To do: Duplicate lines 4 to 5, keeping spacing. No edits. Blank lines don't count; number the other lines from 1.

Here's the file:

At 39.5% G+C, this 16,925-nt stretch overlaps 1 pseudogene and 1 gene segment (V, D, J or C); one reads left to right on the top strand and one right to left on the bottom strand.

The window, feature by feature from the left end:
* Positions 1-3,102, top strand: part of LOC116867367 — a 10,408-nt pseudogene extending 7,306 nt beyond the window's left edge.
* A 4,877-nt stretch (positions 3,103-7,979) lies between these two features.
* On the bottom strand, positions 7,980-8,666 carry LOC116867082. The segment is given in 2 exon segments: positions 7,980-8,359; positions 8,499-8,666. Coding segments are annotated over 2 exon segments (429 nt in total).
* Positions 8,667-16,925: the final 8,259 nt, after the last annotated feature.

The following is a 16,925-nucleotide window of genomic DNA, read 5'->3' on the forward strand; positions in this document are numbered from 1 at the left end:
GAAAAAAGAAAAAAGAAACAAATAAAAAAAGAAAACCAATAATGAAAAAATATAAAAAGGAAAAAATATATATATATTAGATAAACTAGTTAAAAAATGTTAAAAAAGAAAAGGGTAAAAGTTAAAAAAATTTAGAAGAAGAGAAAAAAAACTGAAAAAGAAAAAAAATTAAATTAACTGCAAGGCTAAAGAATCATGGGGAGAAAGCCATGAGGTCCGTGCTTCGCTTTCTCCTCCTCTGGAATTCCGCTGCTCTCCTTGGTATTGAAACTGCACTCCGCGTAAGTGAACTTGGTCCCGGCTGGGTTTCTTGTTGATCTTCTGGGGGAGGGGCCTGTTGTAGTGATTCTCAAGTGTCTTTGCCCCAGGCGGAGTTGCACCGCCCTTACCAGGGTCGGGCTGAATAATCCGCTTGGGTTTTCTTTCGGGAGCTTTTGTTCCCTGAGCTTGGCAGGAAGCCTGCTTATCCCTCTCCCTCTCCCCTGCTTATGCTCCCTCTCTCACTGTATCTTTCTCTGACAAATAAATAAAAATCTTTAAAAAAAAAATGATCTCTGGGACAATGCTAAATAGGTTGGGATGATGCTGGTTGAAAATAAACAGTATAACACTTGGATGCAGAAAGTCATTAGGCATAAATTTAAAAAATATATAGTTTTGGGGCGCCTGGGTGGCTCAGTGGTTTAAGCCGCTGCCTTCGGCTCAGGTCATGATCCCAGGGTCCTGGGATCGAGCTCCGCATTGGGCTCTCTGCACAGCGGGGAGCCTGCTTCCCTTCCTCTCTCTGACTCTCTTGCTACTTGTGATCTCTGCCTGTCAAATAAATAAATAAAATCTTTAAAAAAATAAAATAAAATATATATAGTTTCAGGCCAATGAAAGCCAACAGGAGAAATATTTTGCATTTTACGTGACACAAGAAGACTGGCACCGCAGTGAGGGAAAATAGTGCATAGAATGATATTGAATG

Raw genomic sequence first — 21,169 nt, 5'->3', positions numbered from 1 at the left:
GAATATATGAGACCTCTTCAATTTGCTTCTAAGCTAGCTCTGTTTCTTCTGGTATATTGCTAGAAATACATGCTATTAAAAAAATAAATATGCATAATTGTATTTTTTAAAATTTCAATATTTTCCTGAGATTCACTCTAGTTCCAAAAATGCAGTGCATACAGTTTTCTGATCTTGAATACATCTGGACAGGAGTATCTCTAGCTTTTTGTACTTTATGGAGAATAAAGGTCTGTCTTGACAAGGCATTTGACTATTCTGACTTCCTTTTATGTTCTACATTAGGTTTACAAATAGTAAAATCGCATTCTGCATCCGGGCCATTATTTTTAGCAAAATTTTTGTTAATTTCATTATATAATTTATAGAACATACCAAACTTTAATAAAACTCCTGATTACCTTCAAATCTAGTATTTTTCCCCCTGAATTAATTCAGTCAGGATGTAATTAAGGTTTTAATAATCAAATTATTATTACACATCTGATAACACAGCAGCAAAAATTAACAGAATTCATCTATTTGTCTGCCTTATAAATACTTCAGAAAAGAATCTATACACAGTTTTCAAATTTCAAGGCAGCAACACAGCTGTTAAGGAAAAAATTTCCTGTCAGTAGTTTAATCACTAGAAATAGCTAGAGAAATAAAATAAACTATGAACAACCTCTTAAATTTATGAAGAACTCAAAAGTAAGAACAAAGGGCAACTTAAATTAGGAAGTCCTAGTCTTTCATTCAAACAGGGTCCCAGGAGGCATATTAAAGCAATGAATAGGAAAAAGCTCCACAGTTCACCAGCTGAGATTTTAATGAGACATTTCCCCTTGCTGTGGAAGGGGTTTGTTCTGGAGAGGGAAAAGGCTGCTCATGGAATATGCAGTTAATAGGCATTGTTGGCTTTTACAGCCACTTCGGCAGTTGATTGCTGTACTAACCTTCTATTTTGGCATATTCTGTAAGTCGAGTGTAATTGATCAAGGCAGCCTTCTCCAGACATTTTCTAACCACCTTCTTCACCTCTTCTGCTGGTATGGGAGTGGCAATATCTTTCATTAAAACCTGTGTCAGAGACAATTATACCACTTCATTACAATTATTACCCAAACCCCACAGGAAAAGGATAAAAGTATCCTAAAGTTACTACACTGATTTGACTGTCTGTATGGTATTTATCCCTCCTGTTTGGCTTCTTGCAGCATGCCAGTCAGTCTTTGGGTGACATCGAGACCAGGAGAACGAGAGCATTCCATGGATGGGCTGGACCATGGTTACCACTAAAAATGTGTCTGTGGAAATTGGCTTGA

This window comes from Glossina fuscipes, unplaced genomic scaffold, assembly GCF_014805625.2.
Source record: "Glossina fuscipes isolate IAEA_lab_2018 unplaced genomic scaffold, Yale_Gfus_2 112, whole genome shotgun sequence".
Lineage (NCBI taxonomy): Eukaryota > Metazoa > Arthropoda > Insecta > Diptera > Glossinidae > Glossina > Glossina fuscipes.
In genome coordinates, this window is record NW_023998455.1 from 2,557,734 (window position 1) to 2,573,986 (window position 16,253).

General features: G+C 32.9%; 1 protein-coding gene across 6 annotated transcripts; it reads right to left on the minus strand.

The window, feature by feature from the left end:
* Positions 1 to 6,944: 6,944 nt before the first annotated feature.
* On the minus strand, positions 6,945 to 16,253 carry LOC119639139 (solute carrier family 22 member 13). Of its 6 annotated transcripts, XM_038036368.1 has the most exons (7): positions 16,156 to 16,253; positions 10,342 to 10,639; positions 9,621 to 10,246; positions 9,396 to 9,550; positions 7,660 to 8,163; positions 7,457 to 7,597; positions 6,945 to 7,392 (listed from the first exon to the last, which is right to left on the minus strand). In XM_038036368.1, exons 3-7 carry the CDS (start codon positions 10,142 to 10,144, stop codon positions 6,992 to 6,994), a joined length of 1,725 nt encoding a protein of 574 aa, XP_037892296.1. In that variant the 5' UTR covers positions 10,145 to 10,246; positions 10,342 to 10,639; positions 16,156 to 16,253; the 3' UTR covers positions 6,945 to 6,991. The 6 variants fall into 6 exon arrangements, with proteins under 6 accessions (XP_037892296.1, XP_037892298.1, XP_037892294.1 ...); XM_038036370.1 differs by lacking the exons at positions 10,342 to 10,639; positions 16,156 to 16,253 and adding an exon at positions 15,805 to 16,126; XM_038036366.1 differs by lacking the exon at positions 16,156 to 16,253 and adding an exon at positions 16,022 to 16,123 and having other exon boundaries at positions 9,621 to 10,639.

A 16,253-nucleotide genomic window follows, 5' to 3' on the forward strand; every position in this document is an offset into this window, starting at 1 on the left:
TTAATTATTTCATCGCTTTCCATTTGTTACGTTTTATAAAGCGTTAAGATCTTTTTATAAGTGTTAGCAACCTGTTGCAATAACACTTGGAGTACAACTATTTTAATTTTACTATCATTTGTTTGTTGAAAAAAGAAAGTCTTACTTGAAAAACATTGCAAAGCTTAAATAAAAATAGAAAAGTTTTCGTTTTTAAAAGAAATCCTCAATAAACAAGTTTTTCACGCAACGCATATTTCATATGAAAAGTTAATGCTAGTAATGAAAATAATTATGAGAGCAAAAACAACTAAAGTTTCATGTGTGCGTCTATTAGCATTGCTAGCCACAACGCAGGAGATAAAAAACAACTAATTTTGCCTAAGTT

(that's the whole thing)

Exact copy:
* A 4,877-nt stretch (positions 3,103-7,979) lies between these two features.
* On the bottom strand, positions 7,980-8,666 carry LOC116867082. The segment is given in 2 exon segments: positions 7,980-8,359; positions 8,499-8,666. Coding segments are annotated over 2 exon segments (429 nt in total).